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Department of Electrical & Computer Engineering Future Generation Solid-State Energy Conversion.

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Presentation on theme: "Department of Electrical & Computer Engineering Future Generation Solid-State Energy Conversion."— Presentation transcript:

1 Department of Electrical & Computer Engineering Future Generation Solid-State Energy Conversion Kyle Montgomery 1 May 12, 2014

2 About Me 2 To 2000In the beginning… 2004Bachelor’s Professional 2008Master’s 2012PhD PresentResearch & Lecturer Intern

3 Influences 3 Jerry Woodall Distinguished Professor, UC Davis NAE Member, National Medal of Technology Compound Semiconductor Materials & Devices David Wilt Tech Lead, Air Force Research Lab, Space Vehicles Former Lead PV Engineer at NASA Space Photovoltaics, III-V MOVPE Mark Lundstrom Distinguished Professor, Purdue NAE Member Electron Transport and Device Modeling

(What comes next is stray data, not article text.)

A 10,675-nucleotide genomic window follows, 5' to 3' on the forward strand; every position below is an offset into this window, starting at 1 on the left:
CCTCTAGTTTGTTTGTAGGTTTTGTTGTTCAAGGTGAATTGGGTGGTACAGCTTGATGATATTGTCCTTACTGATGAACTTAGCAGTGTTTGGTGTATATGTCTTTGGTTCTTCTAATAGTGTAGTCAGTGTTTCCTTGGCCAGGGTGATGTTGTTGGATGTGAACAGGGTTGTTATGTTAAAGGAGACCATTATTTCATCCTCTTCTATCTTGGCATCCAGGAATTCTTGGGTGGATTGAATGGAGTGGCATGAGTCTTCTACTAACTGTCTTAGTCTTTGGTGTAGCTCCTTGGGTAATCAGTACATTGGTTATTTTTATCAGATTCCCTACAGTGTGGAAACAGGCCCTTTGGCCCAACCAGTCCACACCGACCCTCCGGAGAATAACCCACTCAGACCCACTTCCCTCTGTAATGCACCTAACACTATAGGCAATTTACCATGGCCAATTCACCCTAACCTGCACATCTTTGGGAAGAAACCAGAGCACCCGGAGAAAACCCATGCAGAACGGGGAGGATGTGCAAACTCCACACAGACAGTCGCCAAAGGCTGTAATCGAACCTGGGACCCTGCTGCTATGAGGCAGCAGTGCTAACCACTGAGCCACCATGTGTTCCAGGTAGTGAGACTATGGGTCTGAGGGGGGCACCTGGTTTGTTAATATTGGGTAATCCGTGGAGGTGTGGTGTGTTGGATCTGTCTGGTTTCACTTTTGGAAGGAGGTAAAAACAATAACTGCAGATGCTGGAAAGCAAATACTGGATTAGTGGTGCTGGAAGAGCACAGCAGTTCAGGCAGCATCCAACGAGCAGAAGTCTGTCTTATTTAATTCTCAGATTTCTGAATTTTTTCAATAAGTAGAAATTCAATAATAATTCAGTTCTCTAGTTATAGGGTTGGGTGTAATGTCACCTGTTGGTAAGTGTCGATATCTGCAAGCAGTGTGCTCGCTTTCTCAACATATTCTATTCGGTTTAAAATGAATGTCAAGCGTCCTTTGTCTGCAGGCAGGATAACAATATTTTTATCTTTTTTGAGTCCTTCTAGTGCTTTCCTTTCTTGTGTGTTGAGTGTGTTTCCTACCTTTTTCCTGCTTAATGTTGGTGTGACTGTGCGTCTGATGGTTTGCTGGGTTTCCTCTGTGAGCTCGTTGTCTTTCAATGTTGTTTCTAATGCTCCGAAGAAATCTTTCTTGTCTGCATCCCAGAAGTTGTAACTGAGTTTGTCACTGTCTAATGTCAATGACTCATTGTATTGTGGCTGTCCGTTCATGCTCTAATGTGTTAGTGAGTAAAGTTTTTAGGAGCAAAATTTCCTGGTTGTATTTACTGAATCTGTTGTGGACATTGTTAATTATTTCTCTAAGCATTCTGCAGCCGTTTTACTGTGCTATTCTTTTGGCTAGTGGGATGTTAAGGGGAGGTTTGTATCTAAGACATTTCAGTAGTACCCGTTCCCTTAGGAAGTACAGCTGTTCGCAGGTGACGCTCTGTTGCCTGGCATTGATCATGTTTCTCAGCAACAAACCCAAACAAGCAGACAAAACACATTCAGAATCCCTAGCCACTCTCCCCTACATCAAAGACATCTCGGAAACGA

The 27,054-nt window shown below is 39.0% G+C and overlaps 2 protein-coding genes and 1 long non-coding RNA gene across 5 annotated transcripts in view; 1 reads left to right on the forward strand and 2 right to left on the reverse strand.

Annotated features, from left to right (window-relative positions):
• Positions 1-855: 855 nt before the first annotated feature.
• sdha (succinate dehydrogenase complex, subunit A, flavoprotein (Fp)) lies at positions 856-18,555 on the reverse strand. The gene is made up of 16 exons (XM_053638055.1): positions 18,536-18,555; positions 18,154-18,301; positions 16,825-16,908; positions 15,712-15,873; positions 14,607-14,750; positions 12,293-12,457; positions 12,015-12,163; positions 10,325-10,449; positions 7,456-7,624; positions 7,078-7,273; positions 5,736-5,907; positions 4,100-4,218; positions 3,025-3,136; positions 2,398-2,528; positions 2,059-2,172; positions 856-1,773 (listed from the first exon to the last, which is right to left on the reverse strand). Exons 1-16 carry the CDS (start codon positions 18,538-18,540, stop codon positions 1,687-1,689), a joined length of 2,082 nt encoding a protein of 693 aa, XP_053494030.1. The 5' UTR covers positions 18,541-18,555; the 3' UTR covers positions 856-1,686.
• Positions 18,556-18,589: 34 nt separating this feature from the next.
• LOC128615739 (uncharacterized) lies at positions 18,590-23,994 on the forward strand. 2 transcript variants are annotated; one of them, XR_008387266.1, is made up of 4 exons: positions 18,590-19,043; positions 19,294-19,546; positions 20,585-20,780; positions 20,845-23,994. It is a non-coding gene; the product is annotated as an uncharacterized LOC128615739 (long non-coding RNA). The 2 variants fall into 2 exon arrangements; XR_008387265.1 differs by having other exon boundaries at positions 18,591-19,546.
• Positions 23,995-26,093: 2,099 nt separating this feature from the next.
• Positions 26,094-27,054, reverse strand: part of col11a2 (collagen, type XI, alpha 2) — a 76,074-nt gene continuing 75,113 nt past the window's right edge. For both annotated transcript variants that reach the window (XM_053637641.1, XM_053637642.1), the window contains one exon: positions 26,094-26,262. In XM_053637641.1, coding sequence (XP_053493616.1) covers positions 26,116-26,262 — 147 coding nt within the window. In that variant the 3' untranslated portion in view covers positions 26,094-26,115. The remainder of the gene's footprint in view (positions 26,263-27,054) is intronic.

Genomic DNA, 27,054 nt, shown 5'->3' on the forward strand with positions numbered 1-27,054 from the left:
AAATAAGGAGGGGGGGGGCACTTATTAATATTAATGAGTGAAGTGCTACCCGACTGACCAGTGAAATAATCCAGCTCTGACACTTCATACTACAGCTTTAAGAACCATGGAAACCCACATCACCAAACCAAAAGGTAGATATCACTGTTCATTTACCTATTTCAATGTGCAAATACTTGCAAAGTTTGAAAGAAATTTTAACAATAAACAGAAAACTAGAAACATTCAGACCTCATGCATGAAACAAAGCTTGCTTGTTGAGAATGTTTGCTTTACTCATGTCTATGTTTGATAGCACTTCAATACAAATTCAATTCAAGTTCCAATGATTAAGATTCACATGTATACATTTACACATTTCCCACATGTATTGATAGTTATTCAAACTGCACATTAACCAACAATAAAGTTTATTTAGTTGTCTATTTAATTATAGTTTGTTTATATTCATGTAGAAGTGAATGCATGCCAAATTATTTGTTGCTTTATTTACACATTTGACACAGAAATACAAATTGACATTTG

4 Overview 4 Motivation The Energy Dilemma Opportunities Research Photovoltaics Future Directions Teaching Experience: Purdue & UC Davis Future Directions

5 Overview 5 Motivation The Energy Dilemma Opportunities Research Photovoltaics Future Directions Teaching Experience: Purdue & UC Davis Future Directions

6 The Energy Dilemma (1/2) 1.We use too much energy 6 EIA, International Energy Outlook 2013 Total Global Energy Total Energy by Country OECD: Organization for Economic Cooperation and Development +60%

7 The Energy Dilemma (2/2) 2.We waste too much energy 7 Conversion Loss (62%) Coal (41%) Natural Gas (25%) Nuclear (21%) Renewables (12%) Residential (12%) Commercial (12%) Industrial (9%) Mostly Waste Heat US EIA, Monthly Energy Review (January 2014)

8 Opportunity: Solar Resource 8 Covering US ~20M TWh / yr 2011 US Electricity Consumption 4100 TWh Equiv. Land Area ~2000 km 2 ½ the size of Rhode Island

9 Wide Bandgap Cells for Multijunctions 9 K. Montgomery, PhD Thesis, 2012 E g > 2 eV